Public sector pay cap under review, No 10 suggests
The limit on public sector salary rises could be reviewed, Downing Street has signalled, as a Labour attempt to scrap the 1% cap was defeated in Parliament.
Two cabinet ministers have said the five-year cap may be reconsidered while the PM's spokesman suggested the autumn Budget could herald a change of course.
Downing Street later sought to dampen down the speculation, insisting current government policy had not changed.
And MPs rejected a Labour motion urging immediate change by a majority of 14.
The government won the vote on the issue, the first of the new Parliament, by 323 votes to 309.
Labour's amendment to the Queen's Speech, which also called for an end to cuts to the police and emergency services, was defeated as the Conservatives and all 10 DUP MPs joined forces to oppose it - for the first time since the two parties announced a parliamentary pact.
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Pay rises for five million public sector workers are set by independent pay review bodies, but have effectively been capped at 1% since 2013, before which there was a two-year freeze on pay for all but the lowest-paid workers.
The Conservatives went into the election pledging to maintain the cap until 2020, but some MPs are now calling for a rethink after the party lost its majority.
Labour says its motion was a litmus test of MPs' willingness to oppose further austerity measures and the Conservatives had acted as if it was "business as usual".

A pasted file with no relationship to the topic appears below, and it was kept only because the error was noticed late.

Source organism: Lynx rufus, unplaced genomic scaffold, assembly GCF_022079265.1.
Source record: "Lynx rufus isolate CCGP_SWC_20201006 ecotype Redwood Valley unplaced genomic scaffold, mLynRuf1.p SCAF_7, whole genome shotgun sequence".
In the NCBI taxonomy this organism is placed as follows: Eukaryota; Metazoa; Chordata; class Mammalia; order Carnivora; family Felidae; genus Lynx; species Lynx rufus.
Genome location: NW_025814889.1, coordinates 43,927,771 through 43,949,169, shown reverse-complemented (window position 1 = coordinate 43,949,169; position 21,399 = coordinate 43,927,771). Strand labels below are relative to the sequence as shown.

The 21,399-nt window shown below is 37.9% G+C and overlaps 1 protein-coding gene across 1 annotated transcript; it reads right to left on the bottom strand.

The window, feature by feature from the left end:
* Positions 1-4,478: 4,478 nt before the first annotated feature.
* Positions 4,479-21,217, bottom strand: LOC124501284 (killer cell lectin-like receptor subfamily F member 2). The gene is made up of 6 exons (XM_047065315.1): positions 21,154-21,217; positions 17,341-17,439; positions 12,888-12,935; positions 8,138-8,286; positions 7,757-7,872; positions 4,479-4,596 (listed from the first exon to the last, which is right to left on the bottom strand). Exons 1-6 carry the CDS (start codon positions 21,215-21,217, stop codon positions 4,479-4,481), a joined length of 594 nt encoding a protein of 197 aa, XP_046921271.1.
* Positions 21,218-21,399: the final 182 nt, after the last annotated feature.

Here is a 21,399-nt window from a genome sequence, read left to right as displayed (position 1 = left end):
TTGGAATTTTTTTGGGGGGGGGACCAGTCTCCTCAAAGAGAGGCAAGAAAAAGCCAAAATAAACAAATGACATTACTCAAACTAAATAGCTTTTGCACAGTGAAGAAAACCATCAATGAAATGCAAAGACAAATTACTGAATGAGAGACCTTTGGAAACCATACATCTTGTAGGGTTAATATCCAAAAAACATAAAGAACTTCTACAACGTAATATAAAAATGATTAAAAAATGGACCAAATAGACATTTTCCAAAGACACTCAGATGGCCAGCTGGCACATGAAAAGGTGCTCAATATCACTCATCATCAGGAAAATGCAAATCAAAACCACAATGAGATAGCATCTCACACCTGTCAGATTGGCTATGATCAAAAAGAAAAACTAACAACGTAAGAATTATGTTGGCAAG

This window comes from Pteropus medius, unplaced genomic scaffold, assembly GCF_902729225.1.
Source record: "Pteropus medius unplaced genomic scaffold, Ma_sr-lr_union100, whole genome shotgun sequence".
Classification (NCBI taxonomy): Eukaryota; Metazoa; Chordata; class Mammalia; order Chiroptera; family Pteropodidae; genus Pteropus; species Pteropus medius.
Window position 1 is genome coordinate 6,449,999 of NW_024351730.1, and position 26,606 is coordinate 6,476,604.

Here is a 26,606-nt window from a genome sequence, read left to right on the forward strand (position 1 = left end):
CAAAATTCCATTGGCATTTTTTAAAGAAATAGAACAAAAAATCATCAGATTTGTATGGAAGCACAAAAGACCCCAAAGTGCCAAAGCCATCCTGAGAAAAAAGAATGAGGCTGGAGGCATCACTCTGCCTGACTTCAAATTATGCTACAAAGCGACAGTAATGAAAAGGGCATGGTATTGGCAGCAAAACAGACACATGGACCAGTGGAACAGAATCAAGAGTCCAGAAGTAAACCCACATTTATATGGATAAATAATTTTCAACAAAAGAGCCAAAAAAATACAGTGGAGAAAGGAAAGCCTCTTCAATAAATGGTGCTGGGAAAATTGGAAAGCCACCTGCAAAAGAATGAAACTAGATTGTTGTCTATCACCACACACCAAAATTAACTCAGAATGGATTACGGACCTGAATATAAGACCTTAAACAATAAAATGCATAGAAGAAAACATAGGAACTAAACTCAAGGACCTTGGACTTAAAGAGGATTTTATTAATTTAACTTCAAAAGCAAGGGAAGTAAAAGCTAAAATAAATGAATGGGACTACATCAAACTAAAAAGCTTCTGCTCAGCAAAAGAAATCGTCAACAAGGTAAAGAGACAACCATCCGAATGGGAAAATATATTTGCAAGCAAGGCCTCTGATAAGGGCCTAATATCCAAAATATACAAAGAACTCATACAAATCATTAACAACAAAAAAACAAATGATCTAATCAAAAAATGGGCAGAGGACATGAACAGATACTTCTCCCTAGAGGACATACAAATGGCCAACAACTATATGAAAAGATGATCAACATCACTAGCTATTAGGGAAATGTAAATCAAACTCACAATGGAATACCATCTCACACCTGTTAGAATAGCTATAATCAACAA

"Although government ministers said they had learned the lessons of the general election and were listening to voters, it is clear that nothing has changed," Jeremy Corbyn said.
Before the vote, several Conservative MPs called for the cap to be lifted.
Speaking during the debate, Conservative MP Andrew Murrison said public sector workers "give far more back to the service than we give to them in terms of the package", adding that he was worried the "well of goodwill" among medical workers would soon run "completely dry".
Another Tory MP, former nurse Maria Caulfield, said medical workers "will vote with their feet" unless the pay freeze is tackled.
Earlier, taking questions at an event in London, Defence Secretary Sir Michael Fallon said pay rates were "obviously something we have to consider not just for the army but right across the public sector as a whole".
Cap on or off?
Laura Kuenssberg, BBC political editor
In line with Michael Fallon and Chris Grayling's comments, the government is ready to listen to the case to "scrap the cap" - bringing a potential end to the policy that was designed to save £5bn for the public purse by 2020.
By teatime however, after the Treasury had slightly less enthusiastically said they were "open to discussion", that nurse, social worker, teacher or doctor had slightly less cause for feeling optimistic about a bigger pay rise any time soon.
Number 10 had perhaps not changed, but certainly tweaked, their tune - saying when asked repeatedly that the policy has not changed, the independent pay review bodies will report in due course and the government will consider their proposals.